Self Reliance - Clothing

Today’s unstable market forces and its adverse impact on rural India required a back-to-basics approach as the rural poor strive for economic self-sufficiency and sustenance. Keeping up with this philosophy, this narrative details Prof Jajoo idea to process cloth from the cotton cultivated in the village starting in1992.

This concept of Vastra Swavalamban, an activity where an individual engages himself or herself in spinning of yarn for his/ her own self-sufficiency is not a novel concept. Gandhiji placed prime importance on the spinning of khādī (handspun and hand-woven cloth) using a charkha (a type of spinning wheel) for rural self-employment and self-reliance and made it an iconic piece of the Indian Freedom Movement.The individual called a Vastra-Swavalambi, does not work for wages. The Swavalambi being a habitual wearer of khadi based on handspun yarn turned out by their own hands.

Gandhiji said

“…If we have the 'khadi spirit' in us, we would surround ourselves with simplicity in every walk of life’…

“…The 'khadi spirit' means fellow-feeling with every human being on earth. It means a complete renunciation of everything that is likely to harm our fellow creatures, and if we but cultivate that spirit amongst the millions of our countrymen, what a land this India of ours would be!”...

“…Khadi is the sun of the village Industry’s solar system. The planets are the various industries which can support khadi in return for the heat and the sustenance they derive from it. Without it other industries cannot grow”…

“…Charkha is the symbol of the nation's prosperity and therefore freedom. It is a symbol not of commercial war but of commercial peace”…

The journey…

Prof Jajoo approached Shri Damodar Wele, a vastra-swavlambi  Gandhian, and a role model for all to follow. Damodar Wele accompanied Prof Jajoo for late evening educative sessions in the villages which started at 9 pm. This was the only time the villagers were free after the completion of their daily chores and gathered together.  Damodar Wele narrated his journey to the villagers in the year 1990 and explained why he pledged for to the principle of Vastra-swalamban from the time he was a teenager.  He provided details on how this guided him in adopting a Gandhian way of life. He gave examples of how it has enriched his personal life and has brought to him a sense of fulfillment and inner peace. Shri Wele took upon himself that villagers could visit his house and experience first-hand the authenticity and truthfulness of the concept.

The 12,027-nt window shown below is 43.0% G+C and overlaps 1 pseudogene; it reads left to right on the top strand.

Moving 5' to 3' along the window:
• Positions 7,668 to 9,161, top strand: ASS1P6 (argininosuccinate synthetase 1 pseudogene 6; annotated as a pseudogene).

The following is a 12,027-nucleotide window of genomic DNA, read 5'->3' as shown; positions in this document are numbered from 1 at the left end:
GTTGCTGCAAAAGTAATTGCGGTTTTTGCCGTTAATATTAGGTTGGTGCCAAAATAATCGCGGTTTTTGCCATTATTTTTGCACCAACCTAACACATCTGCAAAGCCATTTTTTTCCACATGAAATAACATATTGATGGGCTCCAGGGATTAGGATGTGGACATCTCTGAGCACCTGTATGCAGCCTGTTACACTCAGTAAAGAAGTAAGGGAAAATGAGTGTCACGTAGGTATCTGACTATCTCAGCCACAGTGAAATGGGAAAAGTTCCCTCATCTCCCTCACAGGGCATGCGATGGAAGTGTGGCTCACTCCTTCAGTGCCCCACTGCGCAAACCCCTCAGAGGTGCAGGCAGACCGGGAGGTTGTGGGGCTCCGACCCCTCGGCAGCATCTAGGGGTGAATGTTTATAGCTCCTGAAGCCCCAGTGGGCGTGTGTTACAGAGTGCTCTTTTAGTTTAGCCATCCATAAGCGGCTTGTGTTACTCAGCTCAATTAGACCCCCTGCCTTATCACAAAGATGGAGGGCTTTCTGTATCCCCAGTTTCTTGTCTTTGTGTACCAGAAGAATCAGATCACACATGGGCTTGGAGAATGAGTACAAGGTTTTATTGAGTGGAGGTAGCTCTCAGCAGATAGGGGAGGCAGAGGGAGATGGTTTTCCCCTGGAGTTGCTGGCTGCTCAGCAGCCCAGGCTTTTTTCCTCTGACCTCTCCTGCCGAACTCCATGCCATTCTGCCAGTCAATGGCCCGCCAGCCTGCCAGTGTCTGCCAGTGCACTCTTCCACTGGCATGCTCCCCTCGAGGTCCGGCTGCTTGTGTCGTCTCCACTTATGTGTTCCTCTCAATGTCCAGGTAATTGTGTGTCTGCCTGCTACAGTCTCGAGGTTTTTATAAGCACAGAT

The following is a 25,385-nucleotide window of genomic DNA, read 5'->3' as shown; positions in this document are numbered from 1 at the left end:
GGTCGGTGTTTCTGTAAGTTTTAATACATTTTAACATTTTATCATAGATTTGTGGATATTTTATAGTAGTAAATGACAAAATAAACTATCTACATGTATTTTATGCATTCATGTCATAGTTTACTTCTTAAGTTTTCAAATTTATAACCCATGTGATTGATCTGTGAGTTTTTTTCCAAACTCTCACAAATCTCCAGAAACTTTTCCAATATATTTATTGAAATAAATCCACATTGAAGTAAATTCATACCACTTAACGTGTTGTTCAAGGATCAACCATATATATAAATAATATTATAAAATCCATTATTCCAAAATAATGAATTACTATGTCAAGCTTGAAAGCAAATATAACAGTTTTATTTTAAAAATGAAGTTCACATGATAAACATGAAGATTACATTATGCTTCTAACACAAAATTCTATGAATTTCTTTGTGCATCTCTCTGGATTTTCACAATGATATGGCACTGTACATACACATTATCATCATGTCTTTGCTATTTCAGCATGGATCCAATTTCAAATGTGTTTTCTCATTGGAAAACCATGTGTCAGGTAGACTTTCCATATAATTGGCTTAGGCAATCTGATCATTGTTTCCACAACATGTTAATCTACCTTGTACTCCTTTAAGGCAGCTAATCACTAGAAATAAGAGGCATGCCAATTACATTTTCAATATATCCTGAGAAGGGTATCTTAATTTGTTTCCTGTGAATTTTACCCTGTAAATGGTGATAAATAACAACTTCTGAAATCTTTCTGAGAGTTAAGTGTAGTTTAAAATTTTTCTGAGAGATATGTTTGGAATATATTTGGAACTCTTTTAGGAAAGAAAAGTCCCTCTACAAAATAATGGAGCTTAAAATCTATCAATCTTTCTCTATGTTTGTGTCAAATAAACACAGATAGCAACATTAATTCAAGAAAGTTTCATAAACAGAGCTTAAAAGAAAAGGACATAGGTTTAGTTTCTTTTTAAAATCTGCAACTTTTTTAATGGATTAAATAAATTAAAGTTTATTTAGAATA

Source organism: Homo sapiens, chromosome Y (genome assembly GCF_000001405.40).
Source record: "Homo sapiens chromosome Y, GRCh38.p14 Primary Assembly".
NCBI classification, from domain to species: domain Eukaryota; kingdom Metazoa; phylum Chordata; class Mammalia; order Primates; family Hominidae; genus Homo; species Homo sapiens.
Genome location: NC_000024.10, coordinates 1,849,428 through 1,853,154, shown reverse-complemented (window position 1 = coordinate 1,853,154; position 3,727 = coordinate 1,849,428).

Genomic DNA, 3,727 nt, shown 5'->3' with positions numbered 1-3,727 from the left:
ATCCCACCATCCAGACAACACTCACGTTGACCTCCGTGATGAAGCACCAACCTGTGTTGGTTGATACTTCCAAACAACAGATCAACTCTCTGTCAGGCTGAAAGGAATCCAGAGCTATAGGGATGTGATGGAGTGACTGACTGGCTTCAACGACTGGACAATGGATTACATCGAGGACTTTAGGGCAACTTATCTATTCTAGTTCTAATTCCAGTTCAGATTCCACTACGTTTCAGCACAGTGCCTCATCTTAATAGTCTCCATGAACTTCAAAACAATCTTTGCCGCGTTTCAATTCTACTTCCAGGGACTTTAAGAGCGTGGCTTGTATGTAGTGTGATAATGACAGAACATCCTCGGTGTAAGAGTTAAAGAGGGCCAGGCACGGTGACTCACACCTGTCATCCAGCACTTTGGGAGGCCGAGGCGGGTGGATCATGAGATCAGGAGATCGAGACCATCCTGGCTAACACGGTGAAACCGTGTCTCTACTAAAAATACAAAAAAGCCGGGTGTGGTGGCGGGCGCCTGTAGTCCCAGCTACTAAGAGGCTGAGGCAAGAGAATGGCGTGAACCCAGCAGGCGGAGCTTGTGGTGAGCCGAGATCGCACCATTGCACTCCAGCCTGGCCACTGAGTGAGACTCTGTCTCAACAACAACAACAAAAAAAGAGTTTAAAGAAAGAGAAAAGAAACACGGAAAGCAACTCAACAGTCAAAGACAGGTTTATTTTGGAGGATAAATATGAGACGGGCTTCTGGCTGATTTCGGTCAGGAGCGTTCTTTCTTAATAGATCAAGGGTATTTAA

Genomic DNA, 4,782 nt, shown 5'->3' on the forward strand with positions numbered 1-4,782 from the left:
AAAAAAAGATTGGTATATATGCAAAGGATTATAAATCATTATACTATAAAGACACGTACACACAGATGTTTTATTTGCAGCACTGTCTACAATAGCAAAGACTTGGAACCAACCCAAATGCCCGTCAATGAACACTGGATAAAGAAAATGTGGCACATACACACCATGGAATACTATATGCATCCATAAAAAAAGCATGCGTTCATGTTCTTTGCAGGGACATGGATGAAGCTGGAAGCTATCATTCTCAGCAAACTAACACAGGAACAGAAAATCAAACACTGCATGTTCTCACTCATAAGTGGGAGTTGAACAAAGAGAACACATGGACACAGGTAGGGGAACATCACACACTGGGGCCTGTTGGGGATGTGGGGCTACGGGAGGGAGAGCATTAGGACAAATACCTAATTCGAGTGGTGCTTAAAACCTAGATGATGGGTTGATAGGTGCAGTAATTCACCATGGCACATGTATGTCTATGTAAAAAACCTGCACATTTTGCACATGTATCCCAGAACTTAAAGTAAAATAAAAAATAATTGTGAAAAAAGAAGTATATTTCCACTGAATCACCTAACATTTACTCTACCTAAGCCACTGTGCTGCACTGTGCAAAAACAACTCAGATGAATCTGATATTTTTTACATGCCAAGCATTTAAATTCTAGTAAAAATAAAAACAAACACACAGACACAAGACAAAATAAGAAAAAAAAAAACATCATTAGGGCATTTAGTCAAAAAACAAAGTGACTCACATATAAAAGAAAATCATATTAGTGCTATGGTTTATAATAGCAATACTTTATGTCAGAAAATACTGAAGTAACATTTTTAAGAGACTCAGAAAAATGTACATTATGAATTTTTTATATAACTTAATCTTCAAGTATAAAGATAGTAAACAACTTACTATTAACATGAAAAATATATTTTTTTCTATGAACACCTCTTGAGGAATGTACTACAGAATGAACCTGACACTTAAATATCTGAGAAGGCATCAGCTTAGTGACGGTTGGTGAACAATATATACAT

Thus, Mahatma Gandhi’s words ‘those who wear should spin and those who spin should wear’ were adopted in spirit by 250 families and they started spinning the Ambar Charkha (named after Shri. Ambar Nathji, who designed the functional yarn spinning machine). They also started to wear hand-made cloth-Khadi. This initiative also helped to find among the villagers people who based on their industriousness and selflessness could be identified as righteous and virtuous among the crowd.

In 1992 those who pledged for Vastra-swavlamban were considered eligible for membership of Jowar Health Assurance Scheme. The proposed scheme of “Khadi Commission” (State Body) which assists Khadi institutions in promoting Vastra-Swavalamban, was started by the government but was only half-heartedly implemented in its original spirit and therefore remained a theoretical concept. Prof. Jajoo’s team decided not to depend upon these avenues but develop an independent mechanism with the help of Gram Seva Mandal – a khadi Institution in Wardha  to assist in developing this concept.

Change in strategy…

With time, Prof. Jajoo’s team realized that labour intensive life style of the villagers does not permit them to spare enough time to spin on a daily basis. Around the year 2008 the Vastra-swavamban strategy changed track and became more inclusive allowing the cotton growing farmers to get the cloth of their choice in exchange of organically grown cotton at no profit no loss basis. This barter system, in a way, protects them from the exploitative market. Many villagers who procured the Ambar Charakha-the cloth spinning machine, in the beginning (250 of them) have withdrawn from regular spinning. But, the pledge for Vastra-swavalamban taken by them served the purpose of identifying the SAJJAN SHAKTI - sacred souls in the society, for the current and future social endeavours.

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